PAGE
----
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Red River proponents seek policy ‘champion’ following live music report

Tuesday, June 20, 2017 by Chad Swiatecki

Streetscape improvements, greater attention to safety and partnerships with nearby community organizations are some of the steps needed to keep the Red River Cultural District a hub of live music, according to a recently completed study on the area.

The technical assistance panel from the Austin chapter of the Urban Land Institute spent much of last fall examining the development pressures, public safety concerns and other issues facing the cluster of 13 venues and clubs hospitable to original live music.

In April, the Austin Monitor obtained a nearly complete version of the report, which stated that the district is “currently in the ‘11th hour’ regarding the ability to comprehensively maintain the health of its live music scene.” The panel points out that there is optimism since city leaders, business owners and other stakeholders have stepped up in a number of ways over the past three years to address the threats to Austin’s live music economy.

The panel’s action plan is much the same as the April version, advising the following steps:

  • Extend weekend outdoor music curfews, which is already allowed under a pilot program
  • Take steps to improve safety for patrons and employees in the district
  • Address homelessness issues such as drug use and prostitution near venues
  • Establish best practices among venues to improve their business and operating margins
  • Utilize the now-delayed “agent of change” policy to reduce noise issues with surrounding buildings
  • Increase venue owner involvement in like-minded organizations to open resources and partnerships
  • Push for streamlining of the city’s permitting and licensing processes
  • Partner with the Waller Creek Conservancy to create a distinct experience in the district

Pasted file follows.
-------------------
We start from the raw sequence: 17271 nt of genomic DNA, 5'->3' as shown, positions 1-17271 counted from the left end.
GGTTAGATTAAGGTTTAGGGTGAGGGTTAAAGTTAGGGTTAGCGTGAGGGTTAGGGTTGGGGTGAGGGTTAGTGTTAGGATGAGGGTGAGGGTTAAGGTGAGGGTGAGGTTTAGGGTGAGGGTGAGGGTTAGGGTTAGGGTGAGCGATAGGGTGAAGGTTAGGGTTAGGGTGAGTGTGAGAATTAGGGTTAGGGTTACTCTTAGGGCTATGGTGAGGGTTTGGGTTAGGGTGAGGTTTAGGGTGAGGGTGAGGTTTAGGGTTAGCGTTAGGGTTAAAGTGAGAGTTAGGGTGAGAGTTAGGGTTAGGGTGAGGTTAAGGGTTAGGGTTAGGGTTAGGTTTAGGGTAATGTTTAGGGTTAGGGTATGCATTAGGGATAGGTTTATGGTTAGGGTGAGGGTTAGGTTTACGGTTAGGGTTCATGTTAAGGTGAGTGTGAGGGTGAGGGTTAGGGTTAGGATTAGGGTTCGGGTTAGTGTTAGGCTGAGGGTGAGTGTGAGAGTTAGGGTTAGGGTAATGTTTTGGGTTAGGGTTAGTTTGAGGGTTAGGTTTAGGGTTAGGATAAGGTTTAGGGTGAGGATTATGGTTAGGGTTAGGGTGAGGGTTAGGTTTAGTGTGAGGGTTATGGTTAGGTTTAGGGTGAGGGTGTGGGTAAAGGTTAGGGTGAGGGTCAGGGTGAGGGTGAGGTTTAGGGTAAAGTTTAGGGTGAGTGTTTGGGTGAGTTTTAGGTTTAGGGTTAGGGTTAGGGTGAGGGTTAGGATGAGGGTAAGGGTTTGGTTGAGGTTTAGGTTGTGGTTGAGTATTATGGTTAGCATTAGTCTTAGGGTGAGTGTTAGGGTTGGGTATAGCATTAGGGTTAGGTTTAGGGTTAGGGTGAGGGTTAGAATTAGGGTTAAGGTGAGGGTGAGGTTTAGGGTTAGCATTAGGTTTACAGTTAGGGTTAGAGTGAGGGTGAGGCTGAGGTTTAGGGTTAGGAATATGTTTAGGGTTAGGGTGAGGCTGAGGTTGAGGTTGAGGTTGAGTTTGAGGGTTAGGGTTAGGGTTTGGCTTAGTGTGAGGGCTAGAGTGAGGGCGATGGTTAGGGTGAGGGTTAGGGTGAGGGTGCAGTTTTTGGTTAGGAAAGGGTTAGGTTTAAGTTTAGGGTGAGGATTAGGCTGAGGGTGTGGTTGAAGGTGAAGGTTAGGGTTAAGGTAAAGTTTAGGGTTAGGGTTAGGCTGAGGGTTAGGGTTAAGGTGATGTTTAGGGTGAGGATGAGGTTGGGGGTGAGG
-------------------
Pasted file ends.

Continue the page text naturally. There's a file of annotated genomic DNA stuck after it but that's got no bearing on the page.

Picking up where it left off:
• Take steps to make the district more eligible for city- and state-funded programs
  • Explore public-private partnerships to encourage venue preservation
  • Improve the streetscape to make the area more inviting to visitors

Some steps are already underway, with Mayor Pro Tem Kathie Tovo putting forth a resolution to install more trash cans and planters and improve lighting in key parts of the district. Also, the city’s Economic Development Department is conducting a survey of how to address the illicit activities concentrated in an alley off Red River Street just north of Seventh Street.

An observation that the area homeless population has outgrown the nearby Austin Resource Center for the Homeless, necessitating a “containment or relocation” strategy, is acknowledged as a difficult but unavoidable reality for the area. City and social services leaders are focusing on solutions for the situation at the ARCH, but no firm plan has developed yet.

Nicole Klepadlo, program manager for the Soul-y Austin business district incubator that has helped organize merchants in the area, said the panel gives city leaders and others the hard data needed to put together plans to save what is seen by many as Austin’s most important live music hub.

Klepadlo said the panel study fits together with the city’s 2015 music census and the policies created from Mayor Steve Adler’s Music & Creative Ecosystem Omnibus.

“It’s an opportunity to take a complex situation and put recommendations on the table that have come from the private sector,” she said. “We’ve seen things in other communities that give us a plan for how to move forward, and the panel outlines things that apply to (City) Council or work being done interdepartmentally.”

David Steinwedell, executive director of the Urban Land Institute Austin, said simplifying the city’s permitting process will have a positive effect aside from possible venue preservation because doing so would lower the barrier to entry for other hopeful business owners wanting to open a club along Red River Street.

He said one variable that remains uncertain is the possibility of finding a so-called “champion” for the preservation effort who can marshal the efforts of various business owners, rally private sector interest, and navigate city and state bureaucracies to move forward with relevant pieces of policy.

“I do believe that unless there’s someone who has the trust of the venue and property owners and who knows how to handle all of the issues involved, things are more difficult without that person,” he said. “I’m not sure there’s anyone that comes to mind, but there are good people out there with All ATX and South by Southwest who get what the area needs and understand that area has to be viable all year round.”

Photo by Nash Cook ( [CC BY-SA 2.0], via Wikimedia Commons.

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